To many people who know me, this might sound contradictory: I make my best decisions, when I am emotionally charged.
Say, what? You’re right, how can a person in an emotionally charged state make any decisions based on logic and consideration of consequences? Isn’t that what makes a decision good? Logic and consideration? So, with the light of reason shining on us now, how can the oh-so analytical Nicolite Великий condone decisions made in the heat of the moment?
There is a story behind this.
Last week, I told my roommate that I was planning on moving out. I couldn’t take it anymore. His depression was infecting me, I was getting caught in a swamp of regrets and suffering from a terrible loss of motivation. And that when Life was actually, from a statistical point of view, improving rapidly. What does that say about statistics? I digress.
Coincidentally, I had an on-line voluntary test appointment with Dan Mullin for his philosophical counseling. Let’s just say, it’s a real testament to his talent as a counselor and philosophical expertise that it still has this kind of impact on me. Yeah, right, I haven’t even told you what we talked about in the session. But you might have guessed it: The guilt I was carrying for abandoning my best friend, even though I thought (think) it was (is) the right thing to do, hoping that things might get better, but not quite unlikely turn out disastrous for our friendship. Having weighed the possible costs and benefits, knowing that I was choosing between two degrees of evil, of course I couldn’t feel good with the decision, but it had been made, and a decision is a decision is a decision.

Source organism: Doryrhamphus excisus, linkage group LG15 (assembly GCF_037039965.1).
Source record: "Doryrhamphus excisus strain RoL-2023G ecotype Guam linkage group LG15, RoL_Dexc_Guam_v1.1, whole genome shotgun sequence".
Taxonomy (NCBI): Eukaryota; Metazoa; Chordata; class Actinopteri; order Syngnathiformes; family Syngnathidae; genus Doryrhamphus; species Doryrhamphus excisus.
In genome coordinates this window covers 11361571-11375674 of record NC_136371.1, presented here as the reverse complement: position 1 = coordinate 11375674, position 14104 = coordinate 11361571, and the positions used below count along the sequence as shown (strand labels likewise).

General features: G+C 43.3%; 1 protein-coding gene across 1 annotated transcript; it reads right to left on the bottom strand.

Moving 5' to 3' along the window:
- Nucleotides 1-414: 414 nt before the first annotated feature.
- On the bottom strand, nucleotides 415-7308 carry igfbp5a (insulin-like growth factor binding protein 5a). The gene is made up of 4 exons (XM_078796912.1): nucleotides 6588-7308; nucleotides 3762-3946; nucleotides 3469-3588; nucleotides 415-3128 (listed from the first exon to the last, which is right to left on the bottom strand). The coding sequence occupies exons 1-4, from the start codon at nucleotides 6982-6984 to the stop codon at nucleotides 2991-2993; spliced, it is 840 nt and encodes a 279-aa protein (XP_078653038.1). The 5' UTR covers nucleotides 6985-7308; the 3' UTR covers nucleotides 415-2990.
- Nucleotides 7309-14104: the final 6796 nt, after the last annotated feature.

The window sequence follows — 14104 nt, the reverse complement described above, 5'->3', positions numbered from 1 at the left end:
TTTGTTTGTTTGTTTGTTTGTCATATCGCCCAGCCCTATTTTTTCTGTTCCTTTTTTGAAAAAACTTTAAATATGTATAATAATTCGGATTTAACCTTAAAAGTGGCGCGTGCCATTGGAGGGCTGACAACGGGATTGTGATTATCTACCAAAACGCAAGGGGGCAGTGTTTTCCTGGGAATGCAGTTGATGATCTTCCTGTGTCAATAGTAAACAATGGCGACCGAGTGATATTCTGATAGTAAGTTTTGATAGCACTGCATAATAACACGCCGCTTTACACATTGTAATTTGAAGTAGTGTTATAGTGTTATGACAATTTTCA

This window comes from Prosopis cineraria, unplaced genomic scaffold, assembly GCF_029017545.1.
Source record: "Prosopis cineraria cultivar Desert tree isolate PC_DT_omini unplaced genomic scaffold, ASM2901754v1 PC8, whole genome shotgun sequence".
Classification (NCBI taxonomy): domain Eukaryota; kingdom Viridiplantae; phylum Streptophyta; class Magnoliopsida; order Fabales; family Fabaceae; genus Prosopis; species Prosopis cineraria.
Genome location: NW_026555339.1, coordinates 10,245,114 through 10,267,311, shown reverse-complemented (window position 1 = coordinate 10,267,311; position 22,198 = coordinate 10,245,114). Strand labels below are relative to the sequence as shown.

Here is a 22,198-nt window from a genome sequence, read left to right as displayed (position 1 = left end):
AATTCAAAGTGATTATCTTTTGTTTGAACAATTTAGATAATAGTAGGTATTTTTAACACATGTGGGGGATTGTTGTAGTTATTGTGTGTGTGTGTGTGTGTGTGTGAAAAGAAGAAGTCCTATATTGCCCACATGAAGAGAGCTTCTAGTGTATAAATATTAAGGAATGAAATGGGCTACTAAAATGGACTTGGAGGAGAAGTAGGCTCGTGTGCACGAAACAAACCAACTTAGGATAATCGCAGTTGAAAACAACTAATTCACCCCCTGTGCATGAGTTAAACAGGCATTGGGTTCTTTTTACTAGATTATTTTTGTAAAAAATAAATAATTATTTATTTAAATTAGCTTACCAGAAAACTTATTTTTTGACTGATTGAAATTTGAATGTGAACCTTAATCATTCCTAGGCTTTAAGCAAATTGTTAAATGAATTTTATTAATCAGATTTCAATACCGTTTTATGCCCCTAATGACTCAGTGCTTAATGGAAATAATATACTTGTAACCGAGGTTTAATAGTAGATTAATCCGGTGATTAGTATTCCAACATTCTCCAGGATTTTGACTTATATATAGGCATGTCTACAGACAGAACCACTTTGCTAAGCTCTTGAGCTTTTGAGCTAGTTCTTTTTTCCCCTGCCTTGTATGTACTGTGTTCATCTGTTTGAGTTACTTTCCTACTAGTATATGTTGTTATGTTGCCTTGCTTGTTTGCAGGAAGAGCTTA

Or so I thought.
Tonight, I returned home, emotionally charged, because that’s what I do now before I go home. My friend was still awake, so I asked him, how he had decided. The decision I had given him to make had similarly bad choices: Pay me out for the kitchen that we had bought together, or buy the account that I had put up as collateral for the apartment. I’m not going into specifics now, but he told me his decision was printed, on the table. Basically, it was about what he didn’t like about what was happening, and that he held back on so many occasions… So, I told him, that that was exactly the problem: He was holding back. I mean, he’s depressive, so what do I expect? Depressive people don’t/can’t talk about what is bothering them because they don’t believe anyone would seriously listen. I can’t cure that, I’m not a mental health professional, but damnit, who else could he express himself to than his best friend?
So, I told him that he needed only say a word, and I wouldn’t move out. It took me a while to make him say anything usable at all, but finally he said it: Don’t move out.
After I told him that I would call to tell the real estate agent I wasn’t going to rent the apartment after all, he asked me, if I didn’t want time to cool and consider. So I told him, that I made my best decisions when I was emotionally charged.
Back to Dan: We also talked about how humans were extremely bad at making forecasts. Thinking about how something might turn out helps, but it’s no use. Our emotions, however, are the key to understanding our motivations, and thus to our decision-making. I’m not saying that we shouldn’t think about our choices in a rational way, but without our emotions, ration will have no reason.